*coughs* like Kirilenko *coughs*
What He Needs
As it stands, the one utensil missing in his defensive toolbox is Kirilenko’s shot-swatting tentacles. Vanderbilt’s 2.4% block percentage (79th percentile) pales in comparison to Kirilenko’s outlandish 6.3% from 2003-04 (98th percentile).
A large reason for the disparity is that Vanderbilt is still refining the timing of his jumps. He’s an eager helper, and there are times when this eagerness results in him leaving his feet a smidge too early to reject the shot.
With that said, the gap between their defenses is far less significant than that which exists between their offensive games in the half court.
Kirilenko couldn’t break defenders down and burn them with a pull-up jumper, but he was still a skilled offensive player who relied on his cutting, free throw drawing and passing.
Vanderbilt is a willing cutter (99th percentile, per NBA.com). However, his sudden bursts at the rim weren’t all that effective (he’s only in the 26th percentile in efficiency).
Part of this could be tracking data picking up on some of his putback tip-in attempts – which are far more difficult to convert on than standard cuts. But a large reason for his lower conversation rates stems from his inability to finish among the trees.
Kirilenko mastered the art of slithering his gangly frame through these buff traffic cones. In fact, he even figured out how to exchange his crowded paint ventures for free throw attempts by getting defenders’ paws caught on his condor arms.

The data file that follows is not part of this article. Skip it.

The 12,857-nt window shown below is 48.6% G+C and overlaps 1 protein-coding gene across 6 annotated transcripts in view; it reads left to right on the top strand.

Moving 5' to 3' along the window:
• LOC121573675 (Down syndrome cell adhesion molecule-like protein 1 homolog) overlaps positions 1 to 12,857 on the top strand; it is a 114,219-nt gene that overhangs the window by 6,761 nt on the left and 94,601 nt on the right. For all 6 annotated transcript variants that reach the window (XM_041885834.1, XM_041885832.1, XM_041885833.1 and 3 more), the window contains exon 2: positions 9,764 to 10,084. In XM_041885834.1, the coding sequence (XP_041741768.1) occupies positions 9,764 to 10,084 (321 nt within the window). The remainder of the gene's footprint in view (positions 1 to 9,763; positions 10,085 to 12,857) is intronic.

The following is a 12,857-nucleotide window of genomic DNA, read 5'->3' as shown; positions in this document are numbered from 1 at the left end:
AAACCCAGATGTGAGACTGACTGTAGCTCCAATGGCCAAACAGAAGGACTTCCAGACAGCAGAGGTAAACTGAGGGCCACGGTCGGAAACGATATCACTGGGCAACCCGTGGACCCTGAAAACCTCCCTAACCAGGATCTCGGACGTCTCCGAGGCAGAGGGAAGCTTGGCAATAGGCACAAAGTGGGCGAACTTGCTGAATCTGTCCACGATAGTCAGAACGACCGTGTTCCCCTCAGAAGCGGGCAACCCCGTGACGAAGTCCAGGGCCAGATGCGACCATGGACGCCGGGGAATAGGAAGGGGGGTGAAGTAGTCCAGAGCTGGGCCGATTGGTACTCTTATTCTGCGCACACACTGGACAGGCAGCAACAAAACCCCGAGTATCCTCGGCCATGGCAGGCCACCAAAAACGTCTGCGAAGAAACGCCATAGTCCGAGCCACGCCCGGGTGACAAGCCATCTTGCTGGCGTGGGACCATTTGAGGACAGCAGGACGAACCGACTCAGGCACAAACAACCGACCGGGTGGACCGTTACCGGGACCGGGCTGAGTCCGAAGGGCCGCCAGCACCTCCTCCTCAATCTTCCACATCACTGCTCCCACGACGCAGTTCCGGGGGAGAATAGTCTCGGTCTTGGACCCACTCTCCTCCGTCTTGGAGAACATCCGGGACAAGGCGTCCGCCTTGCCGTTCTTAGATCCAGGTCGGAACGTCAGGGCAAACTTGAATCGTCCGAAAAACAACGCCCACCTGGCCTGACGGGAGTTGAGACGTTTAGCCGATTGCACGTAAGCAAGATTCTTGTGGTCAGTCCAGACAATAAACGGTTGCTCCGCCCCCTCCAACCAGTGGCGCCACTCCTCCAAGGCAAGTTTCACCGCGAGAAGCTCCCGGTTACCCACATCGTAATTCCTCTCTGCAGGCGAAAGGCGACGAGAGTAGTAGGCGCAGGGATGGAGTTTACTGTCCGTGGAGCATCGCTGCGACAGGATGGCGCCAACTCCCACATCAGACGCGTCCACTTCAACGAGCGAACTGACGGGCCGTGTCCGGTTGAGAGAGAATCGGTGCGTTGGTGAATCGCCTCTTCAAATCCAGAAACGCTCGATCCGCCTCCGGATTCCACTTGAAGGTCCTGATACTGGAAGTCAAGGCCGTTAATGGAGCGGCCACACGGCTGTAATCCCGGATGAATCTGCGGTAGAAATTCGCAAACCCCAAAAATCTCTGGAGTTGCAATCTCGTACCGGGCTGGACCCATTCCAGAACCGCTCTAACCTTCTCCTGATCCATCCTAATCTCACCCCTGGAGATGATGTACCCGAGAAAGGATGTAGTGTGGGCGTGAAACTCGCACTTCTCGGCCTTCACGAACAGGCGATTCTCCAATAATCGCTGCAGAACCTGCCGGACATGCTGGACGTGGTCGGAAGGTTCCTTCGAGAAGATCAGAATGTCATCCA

From 2001-06, Kirilenko averaged over nine free throw attempts per 100 possessions. For reference, nine free throw attempts is the number of free throw attempts Karl-Anthony Towns averaged per 100 possessions last season.
Meanwhile, Vanderbilt commandeered free throws at roughly one-third of that rate (3.3 free-throw attempts per 100 possessions). Learning how to leverage his impressive length to help him grift his way to more free throw attempts will be an important part of his development moving forward.
Lastly, Kirilenko was a decisive facilitator, capable of instantly surveying the landscaping and making quick reads in Utah’s movement-heavy scheme.
Vanderbilt can function as a passable connecting piece in half-court sequences, and the author of outlet feeds in transition. But he hasn’t yet shown much proficiency acting as a hub out on the perimeter.
It’s worth noting opportunities for getting his feet wet in this department were few and far between last year as he often shared the court with high-usage players like Towns, Anthony Edwards and D’Angelo Russell.
Still, when he did get those chances, the results seldomly yielded anything fruitful.
Vanderbilt’s new context within the creation-deprived Jazz should offer him more chances to experiment with and hone in his dribble handoff game.
Kirilenko’s efforts in 2003-04 ultimately earned him an All-Star nomination and Second Team All-Defense honors. Until now, the verdict is still out on whether or not Vanderbilt matches these accomplishments. Given the current gaps in his game, the odds are not in his favor.
But rest assured, even with his current deficiencies, Utah appears to have a promising young player on its hands.